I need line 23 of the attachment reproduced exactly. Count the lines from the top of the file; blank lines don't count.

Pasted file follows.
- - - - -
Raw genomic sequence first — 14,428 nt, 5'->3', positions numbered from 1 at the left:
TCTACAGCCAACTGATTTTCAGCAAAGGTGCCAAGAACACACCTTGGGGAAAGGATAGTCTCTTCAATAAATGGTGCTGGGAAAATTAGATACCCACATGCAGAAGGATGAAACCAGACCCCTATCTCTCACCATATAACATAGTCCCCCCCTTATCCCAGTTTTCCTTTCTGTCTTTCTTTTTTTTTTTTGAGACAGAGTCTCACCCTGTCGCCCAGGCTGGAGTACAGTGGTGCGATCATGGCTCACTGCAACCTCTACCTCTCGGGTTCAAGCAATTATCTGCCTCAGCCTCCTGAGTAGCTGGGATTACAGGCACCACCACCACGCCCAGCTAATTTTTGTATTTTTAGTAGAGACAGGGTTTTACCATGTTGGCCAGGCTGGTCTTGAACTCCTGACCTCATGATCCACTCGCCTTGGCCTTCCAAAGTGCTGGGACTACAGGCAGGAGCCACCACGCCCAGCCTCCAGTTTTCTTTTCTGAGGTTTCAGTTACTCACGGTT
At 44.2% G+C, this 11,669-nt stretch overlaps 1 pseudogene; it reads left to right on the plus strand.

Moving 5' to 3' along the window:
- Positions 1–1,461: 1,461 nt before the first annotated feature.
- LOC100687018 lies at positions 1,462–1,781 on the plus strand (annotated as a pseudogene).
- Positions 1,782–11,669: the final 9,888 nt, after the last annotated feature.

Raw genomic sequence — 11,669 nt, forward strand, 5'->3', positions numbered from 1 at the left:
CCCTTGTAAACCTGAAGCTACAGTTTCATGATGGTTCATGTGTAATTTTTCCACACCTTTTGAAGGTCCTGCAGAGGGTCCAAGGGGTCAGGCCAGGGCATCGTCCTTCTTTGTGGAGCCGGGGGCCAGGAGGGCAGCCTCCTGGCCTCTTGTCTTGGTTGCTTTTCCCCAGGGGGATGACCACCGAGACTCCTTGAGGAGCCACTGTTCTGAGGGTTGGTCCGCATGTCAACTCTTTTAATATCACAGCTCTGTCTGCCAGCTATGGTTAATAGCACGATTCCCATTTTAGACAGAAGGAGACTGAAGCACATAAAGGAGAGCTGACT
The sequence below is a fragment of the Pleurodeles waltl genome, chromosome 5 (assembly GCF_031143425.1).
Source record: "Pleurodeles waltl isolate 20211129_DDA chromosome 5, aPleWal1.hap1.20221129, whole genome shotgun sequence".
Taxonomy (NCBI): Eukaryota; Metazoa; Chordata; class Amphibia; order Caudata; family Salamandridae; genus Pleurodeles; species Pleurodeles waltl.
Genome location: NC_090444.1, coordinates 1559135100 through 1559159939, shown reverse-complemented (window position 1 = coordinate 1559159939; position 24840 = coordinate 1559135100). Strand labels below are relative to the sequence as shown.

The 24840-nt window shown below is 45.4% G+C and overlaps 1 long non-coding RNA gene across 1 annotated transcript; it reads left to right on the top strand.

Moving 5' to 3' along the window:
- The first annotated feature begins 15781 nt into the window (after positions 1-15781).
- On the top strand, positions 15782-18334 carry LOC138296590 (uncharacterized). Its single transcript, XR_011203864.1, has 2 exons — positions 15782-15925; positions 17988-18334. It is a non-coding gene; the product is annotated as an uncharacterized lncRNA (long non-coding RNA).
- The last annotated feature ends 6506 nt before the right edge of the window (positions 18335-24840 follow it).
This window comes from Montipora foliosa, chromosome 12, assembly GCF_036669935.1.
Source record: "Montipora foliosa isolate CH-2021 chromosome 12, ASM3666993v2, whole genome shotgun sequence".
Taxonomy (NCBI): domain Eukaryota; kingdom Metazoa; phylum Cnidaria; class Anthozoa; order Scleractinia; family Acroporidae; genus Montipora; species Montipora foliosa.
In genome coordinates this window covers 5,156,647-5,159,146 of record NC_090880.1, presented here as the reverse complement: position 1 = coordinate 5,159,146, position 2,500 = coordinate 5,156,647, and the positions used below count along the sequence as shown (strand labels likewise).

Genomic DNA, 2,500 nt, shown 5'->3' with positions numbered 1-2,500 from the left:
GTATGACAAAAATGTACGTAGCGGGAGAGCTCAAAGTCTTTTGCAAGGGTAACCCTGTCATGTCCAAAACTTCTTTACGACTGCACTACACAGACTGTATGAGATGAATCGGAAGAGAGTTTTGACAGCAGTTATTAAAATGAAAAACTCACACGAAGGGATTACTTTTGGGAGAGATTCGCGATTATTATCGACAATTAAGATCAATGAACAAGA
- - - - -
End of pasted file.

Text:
Genomic DNA, 2,500 nt, shown 5'->3' with positions numbered 1-2,500 from the left: